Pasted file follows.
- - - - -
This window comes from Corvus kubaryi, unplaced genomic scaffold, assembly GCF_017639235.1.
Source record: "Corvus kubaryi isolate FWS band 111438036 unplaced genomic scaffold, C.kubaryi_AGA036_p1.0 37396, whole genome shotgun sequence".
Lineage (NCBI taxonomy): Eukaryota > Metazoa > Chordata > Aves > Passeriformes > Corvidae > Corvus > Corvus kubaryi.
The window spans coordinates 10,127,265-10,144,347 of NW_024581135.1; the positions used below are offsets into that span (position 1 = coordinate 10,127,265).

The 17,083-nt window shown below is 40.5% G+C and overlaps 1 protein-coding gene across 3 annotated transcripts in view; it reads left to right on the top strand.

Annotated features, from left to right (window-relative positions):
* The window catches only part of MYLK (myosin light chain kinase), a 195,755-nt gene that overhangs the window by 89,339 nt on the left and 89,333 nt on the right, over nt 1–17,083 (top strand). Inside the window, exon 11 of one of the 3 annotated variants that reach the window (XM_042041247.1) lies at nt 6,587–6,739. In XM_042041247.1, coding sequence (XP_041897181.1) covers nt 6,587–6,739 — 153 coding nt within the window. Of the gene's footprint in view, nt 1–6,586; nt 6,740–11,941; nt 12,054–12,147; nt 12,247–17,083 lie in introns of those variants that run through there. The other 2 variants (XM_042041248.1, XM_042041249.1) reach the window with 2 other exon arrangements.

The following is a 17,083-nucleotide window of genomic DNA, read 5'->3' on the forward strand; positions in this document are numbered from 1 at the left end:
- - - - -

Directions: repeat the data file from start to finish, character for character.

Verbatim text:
This window comes from Corvus kubaryi, unplaced genomic scaffold, assembly GCF_017639235.1.
Source record: "Corvus kubaryi isolate FWS band 111438036 unplaced genomic scaffold, C.kubaryi_AGA036_p1.0 37396, whole genome shotgun sequence".
Lineage (NCBI taxonomy): Eukaryota > Metazoa > Chordata > Aves > Passeriformes > Corvidae > Corvus > Corvus kubaryi.
The window spans coordinates 10,127,265-10,144,347 of NW_024581135.1; the positions used below are offsets into that span (position 1 = coordinate 10,127,265).

The 17,083-nt window shown below is 40.5% G+C and overlaps 1 protein-coding gene across 3 annotated transcripts in view; it reads left to right on the top strand.

Annotated features, from left to right (window-relative positions):
* The window catches only part of MYLK (myosin light chain kinase), a 195,755-nt gene that overhangs the window by 89,339 nt on the left and 89,333 nt on the right, over nt 1–17,083 (top strand). Inside the window, exon 11 of one of the 3 annotated variants that reach the window (XM_042041247.1) lies at nt 6,587–6,739. In XM_042041247.1, coding sequence (XP_041897181.1) covers nt 6,587–6,739 — 153 coding nt within the window. Of the gene's footprint in view, nt 1–6,586; nt 6,740–11,941; nt 12,054–12,147; nt 12,247–17,083 lie in introns of those variants that run through there. The other 2 variants (XM_042041248.1, XM_042041249.1) reach the window with 2 other exon arrangements.

The following is a 17,083-nucleotide window of genomic DNA, read 5'->3' on the forward strand; positions in this document are numbered from 1 at the left end: